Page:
Top of my list? College kids during times of stress (midterms, finals) and all-you-can-eat buffets.

Having been there, done that, and gotten both the T-shirt and the stomachache, my old-fart self now understands how the adult patrons at Village Pizza in Columbia, Mo. must have felt the time about 8 of us descended on the place and attempted to eat it out of business -- and then amused our very punchy, mostly-sleepless selves by singing old TV show theme songs at the top of our lungs. Badly.

Went to the Chinese buffet in town here with a friend for lunch today. Seated directly in front of me were 2 girls, 2 boys, none of them over 20, I'd guess. The one guy concentrated on stuffing his face. The other concentrated on being as loud and obnoxious as humanly possible. The girls giggled increasingly hysterically the louder and more obnoxious he got, which, of course, egged him on. The funny thing is, he wasn't even remotely funny. And I decided I'd never complain about a restaurant full of toddlers again. At least they have a valid excuse for being loud and obnoxious.

Now playing: Elliott Smith - Somebody That I Used to Know
via FoxyTunes

Saturday, April 4, 2009

classic commercials

I had to explain to a non-American, non-native English speaker the other day what I meant by ascribing something to "Mother Nature." As I recall, I was using it in the context of the atrocity of snow in April, but then it got me to thinking about that stupid commercial from the '70s: "It's not nice to fool Mother Nature." I wonder what it says that I remember the tagline and not the product--but through the glories of YouTube, let's revisit Chiffon margarine, shall we?

Chiffon ad

Other faves:

Hey Mikey! He likes it!

This one, I'm afraid, is rather un-PC these days, but for me it conjures memories of Royals games on KMBZ and whatever their TV station was (it's the song that matters, not the bear):

From the land of sky blue waters

The flavor says butter

Feel free to add to the list!

Now playing: Supertramp - Gone Hollywood
via FoxyTunes

for your viewing pleasure...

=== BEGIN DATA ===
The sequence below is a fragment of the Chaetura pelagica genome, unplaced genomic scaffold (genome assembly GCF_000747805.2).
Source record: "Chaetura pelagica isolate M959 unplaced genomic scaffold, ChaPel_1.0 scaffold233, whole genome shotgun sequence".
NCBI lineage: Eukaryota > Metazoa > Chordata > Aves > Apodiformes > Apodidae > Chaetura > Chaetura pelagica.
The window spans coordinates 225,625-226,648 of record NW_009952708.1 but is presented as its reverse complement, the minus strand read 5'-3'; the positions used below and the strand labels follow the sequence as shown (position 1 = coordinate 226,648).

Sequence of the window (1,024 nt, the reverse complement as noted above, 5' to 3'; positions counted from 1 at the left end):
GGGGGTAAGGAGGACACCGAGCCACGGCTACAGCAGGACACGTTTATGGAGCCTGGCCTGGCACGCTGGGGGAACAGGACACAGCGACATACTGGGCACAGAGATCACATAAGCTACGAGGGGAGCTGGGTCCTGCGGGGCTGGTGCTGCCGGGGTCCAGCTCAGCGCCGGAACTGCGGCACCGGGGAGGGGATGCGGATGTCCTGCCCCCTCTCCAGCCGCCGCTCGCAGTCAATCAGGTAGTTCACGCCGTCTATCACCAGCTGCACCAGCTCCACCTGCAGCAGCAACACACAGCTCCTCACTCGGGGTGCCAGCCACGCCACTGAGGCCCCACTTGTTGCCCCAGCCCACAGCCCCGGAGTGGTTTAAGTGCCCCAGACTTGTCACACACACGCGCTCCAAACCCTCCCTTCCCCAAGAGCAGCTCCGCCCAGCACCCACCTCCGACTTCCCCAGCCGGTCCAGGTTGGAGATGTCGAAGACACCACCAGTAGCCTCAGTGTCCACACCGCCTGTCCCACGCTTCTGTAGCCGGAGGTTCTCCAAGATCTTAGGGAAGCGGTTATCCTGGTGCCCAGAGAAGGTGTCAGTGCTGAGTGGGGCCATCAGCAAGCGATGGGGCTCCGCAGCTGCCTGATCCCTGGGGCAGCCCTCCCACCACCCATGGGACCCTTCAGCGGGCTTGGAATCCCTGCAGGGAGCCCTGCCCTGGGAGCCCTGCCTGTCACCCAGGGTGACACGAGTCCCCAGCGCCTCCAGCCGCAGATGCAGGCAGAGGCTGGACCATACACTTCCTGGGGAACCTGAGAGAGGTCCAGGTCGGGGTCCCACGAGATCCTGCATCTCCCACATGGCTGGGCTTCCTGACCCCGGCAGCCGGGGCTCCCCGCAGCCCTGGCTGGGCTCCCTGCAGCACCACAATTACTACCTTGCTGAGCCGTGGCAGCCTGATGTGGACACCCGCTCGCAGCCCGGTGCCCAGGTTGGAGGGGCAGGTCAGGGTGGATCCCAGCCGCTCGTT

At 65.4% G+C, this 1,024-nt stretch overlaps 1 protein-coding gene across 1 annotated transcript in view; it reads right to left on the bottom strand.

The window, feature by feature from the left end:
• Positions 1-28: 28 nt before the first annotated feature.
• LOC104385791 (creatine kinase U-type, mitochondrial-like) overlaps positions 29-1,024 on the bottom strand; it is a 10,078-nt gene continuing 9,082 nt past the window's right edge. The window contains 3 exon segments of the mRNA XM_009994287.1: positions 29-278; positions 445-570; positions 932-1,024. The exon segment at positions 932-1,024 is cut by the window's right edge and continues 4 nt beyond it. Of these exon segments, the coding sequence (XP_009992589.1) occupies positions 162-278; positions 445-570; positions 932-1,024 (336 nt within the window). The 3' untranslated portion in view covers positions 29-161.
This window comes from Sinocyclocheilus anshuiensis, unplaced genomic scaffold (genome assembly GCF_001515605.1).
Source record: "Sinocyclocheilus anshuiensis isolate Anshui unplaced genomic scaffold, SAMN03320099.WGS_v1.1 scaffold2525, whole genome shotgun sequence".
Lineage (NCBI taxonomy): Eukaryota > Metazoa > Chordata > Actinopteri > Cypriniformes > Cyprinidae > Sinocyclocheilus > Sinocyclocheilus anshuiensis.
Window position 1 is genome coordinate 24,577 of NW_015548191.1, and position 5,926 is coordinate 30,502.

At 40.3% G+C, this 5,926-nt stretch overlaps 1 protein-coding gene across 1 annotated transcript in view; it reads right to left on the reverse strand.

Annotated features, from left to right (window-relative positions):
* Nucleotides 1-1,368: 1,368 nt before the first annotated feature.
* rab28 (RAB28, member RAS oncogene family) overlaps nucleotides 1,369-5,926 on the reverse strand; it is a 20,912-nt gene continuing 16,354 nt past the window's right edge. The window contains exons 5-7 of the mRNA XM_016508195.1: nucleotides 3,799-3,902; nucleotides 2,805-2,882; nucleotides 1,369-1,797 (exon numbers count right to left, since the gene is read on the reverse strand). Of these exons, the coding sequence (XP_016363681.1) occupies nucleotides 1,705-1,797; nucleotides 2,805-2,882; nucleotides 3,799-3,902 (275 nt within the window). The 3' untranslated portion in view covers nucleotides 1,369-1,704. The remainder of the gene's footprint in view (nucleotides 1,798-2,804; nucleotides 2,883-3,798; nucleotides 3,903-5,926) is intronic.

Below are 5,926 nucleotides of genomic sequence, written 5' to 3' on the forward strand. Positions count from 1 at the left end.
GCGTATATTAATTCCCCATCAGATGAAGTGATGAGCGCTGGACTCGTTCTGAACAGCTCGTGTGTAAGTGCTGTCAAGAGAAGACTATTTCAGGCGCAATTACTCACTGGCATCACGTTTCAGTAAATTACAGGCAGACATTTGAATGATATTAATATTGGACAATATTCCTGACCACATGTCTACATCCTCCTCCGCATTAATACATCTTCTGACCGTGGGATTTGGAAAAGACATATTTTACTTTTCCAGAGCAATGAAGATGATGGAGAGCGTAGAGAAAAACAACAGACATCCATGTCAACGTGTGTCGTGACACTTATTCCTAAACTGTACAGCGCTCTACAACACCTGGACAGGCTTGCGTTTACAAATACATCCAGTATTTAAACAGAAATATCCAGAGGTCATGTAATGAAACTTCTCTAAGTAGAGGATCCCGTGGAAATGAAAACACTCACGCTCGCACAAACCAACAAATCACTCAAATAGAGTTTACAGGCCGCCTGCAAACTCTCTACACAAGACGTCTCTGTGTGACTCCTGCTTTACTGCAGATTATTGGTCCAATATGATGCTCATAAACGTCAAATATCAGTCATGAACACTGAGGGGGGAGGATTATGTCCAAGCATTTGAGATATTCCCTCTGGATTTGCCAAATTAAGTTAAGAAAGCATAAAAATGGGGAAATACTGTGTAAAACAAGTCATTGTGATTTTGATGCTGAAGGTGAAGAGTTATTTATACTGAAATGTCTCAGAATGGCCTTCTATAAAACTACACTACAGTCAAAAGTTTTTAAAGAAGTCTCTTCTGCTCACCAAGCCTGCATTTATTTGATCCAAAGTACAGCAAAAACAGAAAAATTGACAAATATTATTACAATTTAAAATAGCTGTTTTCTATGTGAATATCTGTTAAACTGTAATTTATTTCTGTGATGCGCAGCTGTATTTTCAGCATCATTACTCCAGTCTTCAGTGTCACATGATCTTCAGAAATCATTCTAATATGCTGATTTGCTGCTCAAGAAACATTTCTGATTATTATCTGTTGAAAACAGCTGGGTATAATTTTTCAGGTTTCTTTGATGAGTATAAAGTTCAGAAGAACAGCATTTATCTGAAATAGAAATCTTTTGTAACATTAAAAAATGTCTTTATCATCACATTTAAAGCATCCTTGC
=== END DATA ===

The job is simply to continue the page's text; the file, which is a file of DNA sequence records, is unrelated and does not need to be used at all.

...and that of other, increasingly blind fools like me, I found a template even I can read. :-D

Now playing: 'Til Tuesday - Everything's Different Now
via FoxyTunes

don't fix me 'cause i'm broken...

....i was that way from the start.

Rocco Deluca -- "The Gift"

I don't want to be
Political energy
A constant apology
Or an instrument of hurt
A hammer coming down
To pound and pound and pound
The door to your closet
Is greedy with love

Here's my gift to you
Accept it, accept it
That's all you have to do
Accept it, accept it

Confused, the twilight sings
It looks like diamond rings
The jewels that this hour brings
Throw shadows in the park
Don't wanna waste your time
Or take what isn't mine
Don't fix me cuz i'm broken
I was that way from the start

Here's my gift to you
Accept it, accept it
That's all you have to do
Accept it

Here's my gift to you
Accept it, accept it
That's all you have to do
Accept it, accept it

this and that.....

-- I stopped off for lunch today at a little place I've always wanted to try. It was suitably quaint, and the food was surprisingly good, but I noticed a stack of business cards at the register when I was paying and it caught my attention:


Who knew?

I had heard, long ago, about doggy orthodontia, and I once had a friend whose cat had his own cardiologist. But damn -- talk about niche jobs. ;-)

Which is exactly what I was talking about with my BIL earlier today. We both agreed that we never expected our skills to become obsolete in our lifetimes, then tried to figure out what else we'd be good for besides saying "Ya want fries with that?" And then I came home to a letter from the state dept. of vocational rehabilitation, which helps the disabled of all stripes find gainful employment. They'll pay for retraining, buy you office equipment if it's determined you'd do better working from home, remodel your house for office needs, if necessary, advocate for you with employers, etc.

Sounds great? Sure. Except that I applied in July, was told in Feb. that I was #2,511 on the waiting list, and now, suddenly, am off it -- right as I am in the middle of prepping for a move out of state.

Of course, it's the weekend, so I have to wait (not my strong suit) to find out if the offer is transferable, and how long a waiting list I'd face, again, if yes.

Wouldn't it be lovely if, once I made a decision about what to do next with my life, it actually stayed made? I certainly think so.

One other weird thing -- my caseworker would be the wife of a guy I worked with at the L-T. When we originally met over the summer, she didn't let on to that -- very professional, no "Oh, do you know my husband?" or anything, which was kind of her, I thought, considering what I was there for. And I know it's all confidential, blah blah blah. But it's still a little trippy.

-- Dept. of Unfortunately Named Companies: ASGROW soybeans (say it out loud)

I do love me some edamame, but not if I'm going to have to think of it forevermore as coming from a company called "Ass-Grow." I don't need any help in that area, tyvm. ;-)

(Passed a sign in a field on the way home, if you're wondering how this came up. The lunatic was just driving by, however, and not on the grass. Or soybeans.)

Now playing: Rocco Deluca - Gift
via FoxyTunes